MCRU are famous for our regulated linear power supplies, EVERY design we have submitted to the hifi magazines has received the top award. The reason is simple, replacing the supplied switch mode power supply with our supply makes your equipment sound much better, proven by 100’s of satisfied customers globally.
THis power supply was designed especially to suit smaller NAS drives and routers that draw up to 2 amps current. If you are n-sure about the power requirement of your kit just look on the existing wall wart plug and send us the information, as an example 12V DC x 20 watts is 1.67 amps so this item will suit your gear perfectly.
All our power supplies are designed by Nick Gorham from Longdog Audio, Nick’s explanation of how the supply works is at the bottom of this page, with many 100’s if not 1000’s sold and almost everyone agreeing their music sounds better as a result, you need to hear the results for yourself or your money back, it’s as simple as that.
The power supply is rated up to 12V DC x 2 amps and is supplied with an Oyaide audiophile DC plug gold plated as standard as well as a basic power cord to suit your country, we supply 120V and 230V versions and ship globally.
Please note our standard £225 linear power supply is rated up to 1 amp, this version uses a larger case and bigger transformer so costs more to make.
The main case for this power supply measures 160mm wide x 163mm deep and 51.5mm tall.
When thinking of regulation, it’s worth remembering the Roman god Janus. Who was the god of gateways, and was a two faced god looking in both directions. Likewise a good voltage regulator is required to look in both directions at once. From one direction you have the mains supply, with the ever increasing noise, distortion and random variation that exists on our household mains supply. In the other direction you have the device you are supplying power to. The load will be asking constantly varying current, and the job of the regulator will be to ignore the varying load and to supply a rock steady voltage that ignores the changing load.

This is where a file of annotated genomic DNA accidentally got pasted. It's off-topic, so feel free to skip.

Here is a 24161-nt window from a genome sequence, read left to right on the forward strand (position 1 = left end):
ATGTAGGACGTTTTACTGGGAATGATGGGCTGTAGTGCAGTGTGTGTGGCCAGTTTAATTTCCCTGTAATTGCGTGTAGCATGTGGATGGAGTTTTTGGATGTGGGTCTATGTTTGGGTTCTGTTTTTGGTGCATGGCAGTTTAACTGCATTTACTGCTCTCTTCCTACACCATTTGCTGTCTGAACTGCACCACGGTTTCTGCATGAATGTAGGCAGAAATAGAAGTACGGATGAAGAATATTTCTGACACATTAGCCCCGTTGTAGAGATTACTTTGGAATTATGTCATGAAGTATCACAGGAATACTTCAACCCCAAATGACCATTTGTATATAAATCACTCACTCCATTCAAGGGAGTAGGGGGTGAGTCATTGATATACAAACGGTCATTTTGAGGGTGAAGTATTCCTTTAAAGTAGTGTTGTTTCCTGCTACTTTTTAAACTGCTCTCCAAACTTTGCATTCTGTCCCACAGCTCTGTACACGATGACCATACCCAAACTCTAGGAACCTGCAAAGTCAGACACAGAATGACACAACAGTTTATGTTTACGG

To ask a single regulator to perform both tasks means that it can not do either as well as it could. We don’t ask our regulators to be two faced, we split the two functions into two separate regulators and put them both where they can do the best job.
The first regulator is close to the mains supply, its job is to take the incoming mains and convert it into a low(ish) noise DC supply, and to isolate the mess that is our household power lines from what follows. In most power supplies on the market, the output of the first stage would be directly connected to the load device, and that would certainly be an improvement over the supplies that most manufactures provide. But we can do better by adding the other face of Janus to the system.
The second regulator is supplied with a clean low noise supply, and its job is to handle the changing demands of the load. To do that, it needs to be as close to the load as possible. So we remove the second regulator from the main box, and place it close to the load, both electrically and physically, that removes it from the noise and interference of the mains supply, and allows it to spend its time looking towards the load. Typical commercial voltage regulator chips are general purpose devices, but are not quiet enough for the task on hand, so the second regulator uses a bespoke regulator based on a low noise multi stage filtered voltage reference, a low noise error amplifier and a high current low resistance mosfet. To allow it to handle the changing load it also needs to supply current on demand, so all the remaining space in the second regulator is filled with low impedance capacitors to act as a local energy source.
Using the two stages of regulator, we achieve a noise floor equal or better than most battery supplies, and a effective source resistance of the order of 0.02 ohm (and the short cable run to the load avoids increasing this valve by adding copper where its not needed, and the use of a discrete regulator design allows that tiny value to be maintained way above the frequency any audio device operates at.